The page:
Sorry, but I have to quibble a bit.


On 10/1/2012 7:39 PM, Greg Pfister wrote:
On Saturday, September 29, 2012 2:19:58 AM UTC-7, Gilad wrote:
Hi folks

Just read through�http://research.google.com/archive/spanner.html� "Google's scalable, multi-version, globally-distributed, and synchronously-replicated database"

Would be interested in the group's view, especially regarding
  • does this provide true ACID?
  • does it scale to cloud scale?
"Yes" to cloud scale, as can be told from the first few paragraphs.

Yes to cloud scale if you design the application and database to fit their model.� They are quite unusual in that their data definition language allows specification of logical storage affinity.� This means, for example, that a photo album record and its photographs will be stored together, so a join of a single album and its photographs will be quite fast.� Without this feature -- and correct usage -- the photographs could be scattered over a thousand computers around the world.� In other words, you have to be very careful what you ask for.

The Google applications that use Spanner are essentially single user applications in the sense that only one user is authorized to do updates.� This, in conjunction with placement control, allows a high volume of unrelated updates.


Under a contentious load, however, Spanner performance can be expected to drop off dramatically when the Paxos consensus protocols kick in (think two phase commit on steriods).

So I guess a fair answer would be yes if your problem matches their solution, otherwise probably not.



ACID - my reading is "not completely." (For reference:�http://en.wikipedia.org/wiki/ACID)

Close enough in my book.



Durable - yes, it writes to durable memory, designed to be replicated across wide areas (including cross-continent). That's about as durable as anything, anywhere.

Yup.



Isolated - this is essentially the same as serializable, which they claim at the top left of page 2 and discuss extensively.

Not at all the same as serializable.� Serializability required for ACID, just consistency.


Isolated is a necessary precondition for consistent, however, so there's no getting around it.



Atomic - not explicitly stated, but their discussion of supporting transactions, which can succeed or abort, implies that it is atomic when you do a transaction.

Their use of the timestamps and the� Paxos protocol (http://en.wikipedia.org/wiki/Paxos_(computer_science)
guarantees atomicity.



Consistent - not clear to me that this is present. It's unclear what "consistent" means when the application can stuff what it wants wherever it wants in the tablets / Collosus file systems. It's not like an RDBMS where you specify table content and relationships, and have triggers, etc. But maybe I'm misreading what "consistent" necessarily means in a general RDBMS.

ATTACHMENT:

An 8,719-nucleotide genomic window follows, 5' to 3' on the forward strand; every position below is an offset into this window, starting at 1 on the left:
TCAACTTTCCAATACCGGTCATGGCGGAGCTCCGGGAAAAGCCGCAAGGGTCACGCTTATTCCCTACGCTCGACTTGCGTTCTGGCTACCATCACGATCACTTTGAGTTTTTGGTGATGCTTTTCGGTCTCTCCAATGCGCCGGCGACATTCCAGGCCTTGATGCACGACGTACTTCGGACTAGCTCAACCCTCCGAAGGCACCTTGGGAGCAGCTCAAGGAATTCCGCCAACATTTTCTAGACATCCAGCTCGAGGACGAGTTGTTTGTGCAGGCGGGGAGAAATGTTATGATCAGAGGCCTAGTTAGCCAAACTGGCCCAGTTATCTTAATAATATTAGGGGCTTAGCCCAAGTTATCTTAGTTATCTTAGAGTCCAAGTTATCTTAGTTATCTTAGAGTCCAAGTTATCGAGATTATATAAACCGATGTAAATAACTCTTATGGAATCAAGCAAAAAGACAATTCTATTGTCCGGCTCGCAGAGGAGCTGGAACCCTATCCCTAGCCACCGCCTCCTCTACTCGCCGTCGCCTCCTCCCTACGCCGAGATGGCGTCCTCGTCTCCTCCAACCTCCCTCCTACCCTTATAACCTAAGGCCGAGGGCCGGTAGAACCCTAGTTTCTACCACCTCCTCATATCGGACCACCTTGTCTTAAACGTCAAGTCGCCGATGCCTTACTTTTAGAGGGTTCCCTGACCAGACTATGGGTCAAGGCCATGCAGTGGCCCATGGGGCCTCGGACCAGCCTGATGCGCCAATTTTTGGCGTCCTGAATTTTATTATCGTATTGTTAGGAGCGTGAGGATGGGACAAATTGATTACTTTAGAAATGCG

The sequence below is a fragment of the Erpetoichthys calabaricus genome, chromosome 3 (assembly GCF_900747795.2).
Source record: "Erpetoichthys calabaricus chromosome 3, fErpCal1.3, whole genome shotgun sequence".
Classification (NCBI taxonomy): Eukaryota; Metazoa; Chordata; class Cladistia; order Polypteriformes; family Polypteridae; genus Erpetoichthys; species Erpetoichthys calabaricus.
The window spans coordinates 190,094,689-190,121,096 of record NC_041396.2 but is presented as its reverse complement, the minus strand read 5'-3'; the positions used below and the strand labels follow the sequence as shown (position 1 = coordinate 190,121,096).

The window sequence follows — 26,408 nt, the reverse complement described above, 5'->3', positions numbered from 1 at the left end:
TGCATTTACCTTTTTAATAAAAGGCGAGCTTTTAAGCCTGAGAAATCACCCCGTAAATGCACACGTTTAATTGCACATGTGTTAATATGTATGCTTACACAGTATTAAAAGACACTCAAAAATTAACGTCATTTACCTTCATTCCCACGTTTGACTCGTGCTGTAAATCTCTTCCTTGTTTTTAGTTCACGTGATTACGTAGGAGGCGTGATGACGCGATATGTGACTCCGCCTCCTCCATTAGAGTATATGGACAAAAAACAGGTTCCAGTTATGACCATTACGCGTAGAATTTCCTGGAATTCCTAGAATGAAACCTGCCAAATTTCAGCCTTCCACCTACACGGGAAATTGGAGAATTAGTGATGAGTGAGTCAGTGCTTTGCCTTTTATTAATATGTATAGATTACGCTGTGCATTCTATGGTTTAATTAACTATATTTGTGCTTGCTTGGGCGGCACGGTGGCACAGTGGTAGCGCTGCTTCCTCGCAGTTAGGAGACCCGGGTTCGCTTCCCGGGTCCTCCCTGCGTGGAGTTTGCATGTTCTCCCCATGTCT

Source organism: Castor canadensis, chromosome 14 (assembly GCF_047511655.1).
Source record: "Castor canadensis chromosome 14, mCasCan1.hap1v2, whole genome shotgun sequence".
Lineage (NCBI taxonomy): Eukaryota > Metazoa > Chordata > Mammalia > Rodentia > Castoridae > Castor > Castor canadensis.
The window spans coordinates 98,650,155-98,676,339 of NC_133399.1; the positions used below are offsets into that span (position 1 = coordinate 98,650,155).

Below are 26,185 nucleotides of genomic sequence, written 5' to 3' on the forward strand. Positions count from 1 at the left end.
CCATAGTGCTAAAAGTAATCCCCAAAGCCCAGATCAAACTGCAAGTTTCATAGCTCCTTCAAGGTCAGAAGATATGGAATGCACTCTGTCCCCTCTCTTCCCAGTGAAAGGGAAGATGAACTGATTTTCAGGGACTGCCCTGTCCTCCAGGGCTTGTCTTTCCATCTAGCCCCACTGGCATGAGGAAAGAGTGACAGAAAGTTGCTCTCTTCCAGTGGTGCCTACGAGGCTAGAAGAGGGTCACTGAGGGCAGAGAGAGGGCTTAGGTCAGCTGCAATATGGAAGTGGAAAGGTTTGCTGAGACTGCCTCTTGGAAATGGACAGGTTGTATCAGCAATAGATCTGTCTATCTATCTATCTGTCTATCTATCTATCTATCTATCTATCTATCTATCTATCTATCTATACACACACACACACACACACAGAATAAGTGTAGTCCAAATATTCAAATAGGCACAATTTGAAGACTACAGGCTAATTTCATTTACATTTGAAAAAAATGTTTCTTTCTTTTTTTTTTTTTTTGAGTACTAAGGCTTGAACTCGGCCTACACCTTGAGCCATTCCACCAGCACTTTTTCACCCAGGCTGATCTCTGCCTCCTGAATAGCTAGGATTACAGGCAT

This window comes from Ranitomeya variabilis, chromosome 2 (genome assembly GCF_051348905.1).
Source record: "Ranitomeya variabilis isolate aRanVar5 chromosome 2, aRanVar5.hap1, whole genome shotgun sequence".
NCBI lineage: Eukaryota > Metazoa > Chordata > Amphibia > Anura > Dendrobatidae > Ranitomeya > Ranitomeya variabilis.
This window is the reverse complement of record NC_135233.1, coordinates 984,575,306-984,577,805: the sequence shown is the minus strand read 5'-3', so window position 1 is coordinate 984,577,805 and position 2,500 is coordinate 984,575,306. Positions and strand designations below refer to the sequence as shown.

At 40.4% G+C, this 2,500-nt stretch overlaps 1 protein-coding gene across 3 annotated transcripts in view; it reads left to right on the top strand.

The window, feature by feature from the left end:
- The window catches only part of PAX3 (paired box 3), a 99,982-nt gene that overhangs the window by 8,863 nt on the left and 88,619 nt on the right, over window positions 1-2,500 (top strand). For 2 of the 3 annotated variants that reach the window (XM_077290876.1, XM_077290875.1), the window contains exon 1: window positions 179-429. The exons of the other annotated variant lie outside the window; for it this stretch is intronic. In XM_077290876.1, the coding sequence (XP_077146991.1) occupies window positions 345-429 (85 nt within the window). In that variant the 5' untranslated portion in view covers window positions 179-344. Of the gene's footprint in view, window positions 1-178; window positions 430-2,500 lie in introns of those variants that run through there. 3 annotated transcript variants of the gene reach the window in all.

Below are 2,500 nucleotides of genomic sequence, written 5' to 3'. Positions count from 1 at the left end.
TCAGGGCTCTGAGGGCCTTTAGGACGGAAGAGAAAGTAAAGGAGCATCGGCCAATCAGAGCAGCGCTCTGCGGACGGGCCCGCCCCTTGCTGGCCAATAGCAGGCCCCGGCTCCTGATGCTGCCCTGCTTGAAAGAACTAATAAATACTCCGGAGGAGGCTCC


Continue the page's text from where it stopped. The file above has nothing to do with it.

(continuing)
Consistent means that a transaction starts and end with a consistent state.� Details include enforcing uniqueness of keys, referential integrity, etc.� I don't believe the Spanner has anything but (unique) primary keys, which makes this simpler.


So, is this the mythical cloud-scale ACID RDBMS? My take is "not exactly," but that's also not what they set out to implement.

The mythical cloud-scale ACID RDBMS is approaching GA in Cambridge, Massachusetts.

Greg Pfister
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Gilad Parann-Nissany

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Oct 5, 2012, 8:38:34 AM10/5/12
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Thanks for the help Greg. With your tips, and re-reading the Google paper as well as the Paxos paper


I do come away with the understanding that (to use your notation) transactions that execute "Astart, Bstart, Cstart; Aarrives, Barrives, Carrives; Acompletes, Bcompletes, Ccompletes" are actually being ordered by the PAXOS leaders.  These PAXOS leaders lead a "group", which is apparently a group of geographically "close" servers, and are elected by that group.  That does answer the isolation/consistency question in an exact way. So I was wrong to think consistency is an issue.

As to replication across geographies, these replications between groups must be ordered by the PAXOS leader of the receiving group. Obviously this is a task that takes time, and has a big impact on latency. To control the length of time they take, the Spanner team says "the replication configurations for data can be dynamically controlled at a fine grain by applications. Applications can specify constraints to control which datacenters contain which data, how far data is from its users (to control read latency), how far replicas are from each other (to control write latency), and how many replicas are maintained (to control durability, availability, and read performance)".

My personal answer from reading all this:

The issue is more about latency: the PAXOS leaders need to crunch the incoming transactions fast enough, which is of course a challenge even in one group and more so when replication is done between groups.
They solve some of this, and achieve "cloud scale", by letting their users decide the tradeoff between the amount of time it takes to replicate across many data centers, and the desire to spread the data across a continent or the globe. They make the tradeoff explicit and allow their users a tool for defining their personal tradeoff.

Very good chat. Thanks Greg, and to the group in general.

Regards
Gilad
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Abhishek Pamecha

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Oct 5, 2012, 1:13:50 PM10/5/12
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i Sent from my iPad with iMstakes 


On Oct 4, 2012, at 22:07, "Jim Starkey" <jsta...@nuodb.com> wrote:

On 10/4/2012 5:29 PM, Abhishek Pamecha wrote:

Yes, it looks like the key design or the directory design is crucial to get good performance out of it OR extract ACID-ness out of it.